Designed by local D.C. architect Joseph G. Herbert, the Valencia Apartments are representative of interwar urban development in the 1930s. The conventional, low-rise apartment building stands at three stories in an irregular U-shape. The structure…

Designed by local D.C. architect Louis T. Rouleau, these two buildings reflect the development of residential units on New Hampshire Avenue following World War I. Modest in appearance and created for the rental market, The Hampshire reflects…

Designed as a luxurious apartment home with a café, spacious parlors, dining rooms, and retail space on the ground floor, the Kenesaw initially housed members of Congress and wealthy Washingtonians in the early 20th century. By the 1960s, a…

The Homestead Apartments were constructed in 1939, one of many multi-unit buildings erected to house working-class and middle-class Washingtonians during the interwar period. Much of this development followed the streetcar lines radiating from…

The Glenn Arms apartment building was constructed in 1916 by J.E. Fox for owner and architect George N. Bell (of the firm Hunter & Bell). It was not known by a name until it and its next-door neighbor, the Fulford, came into common ownership and…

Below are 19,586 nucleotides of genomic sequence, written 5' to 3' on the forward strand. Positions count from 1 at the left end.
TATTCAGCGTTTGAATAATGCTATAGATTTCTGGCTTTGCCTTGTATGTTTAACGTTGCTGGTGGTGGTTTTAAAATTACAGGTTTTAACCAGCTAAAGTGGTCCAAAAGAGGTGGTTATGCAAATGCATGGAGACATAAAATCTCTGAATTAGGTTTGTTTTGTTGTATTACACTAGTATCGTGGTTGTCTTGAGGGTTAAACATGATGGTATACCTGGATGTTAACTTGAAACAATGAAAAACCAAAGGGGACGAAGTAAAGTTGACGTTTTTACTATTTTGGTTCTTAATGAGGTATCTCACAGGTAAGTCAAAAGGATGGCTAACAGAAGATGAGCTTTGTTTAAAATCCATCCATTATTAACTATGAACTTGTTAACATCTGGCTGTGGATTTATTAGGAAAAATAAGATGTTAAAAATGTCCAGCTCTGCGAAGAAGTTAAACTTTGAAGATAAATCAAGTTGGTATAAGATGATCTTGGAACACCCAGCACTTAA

The Fulford was constructed in 1911 and named upon its completion. Its architect was Carroll Beale (1882-1942), a self-employed civil engineer, residential builder and innovator in concrete construction. The four-story brick building has an Italian…

Duvall Manor was designed and built specifically to function as a multifamily residence of at least two and no more than four stories in height with no elevator. Although the type most often has a single main entrance, Duvall Manor presages later…

As an example of the purpose-built Conventional Low-Rise apartment building, Texas Gardens was constructed to meet the challenges of housing the Washington region’s rapidly expanding population during the interwar period. Built in the Randle…

The Wardman Flats are the first large-scale development project of DC's most notable developer, Harry Wardman (1872-1938). Throughout the 1890s, Wardman transitioned from carpenter to builder, largely building residential rowhouses for other…

Up until the early twentieth century, the Brightwood area was mostly rural. In the 1820s, Brightwood contained important transportation routes until the road network changed during the Civil War for a line of defensive fortifications. Eventually,…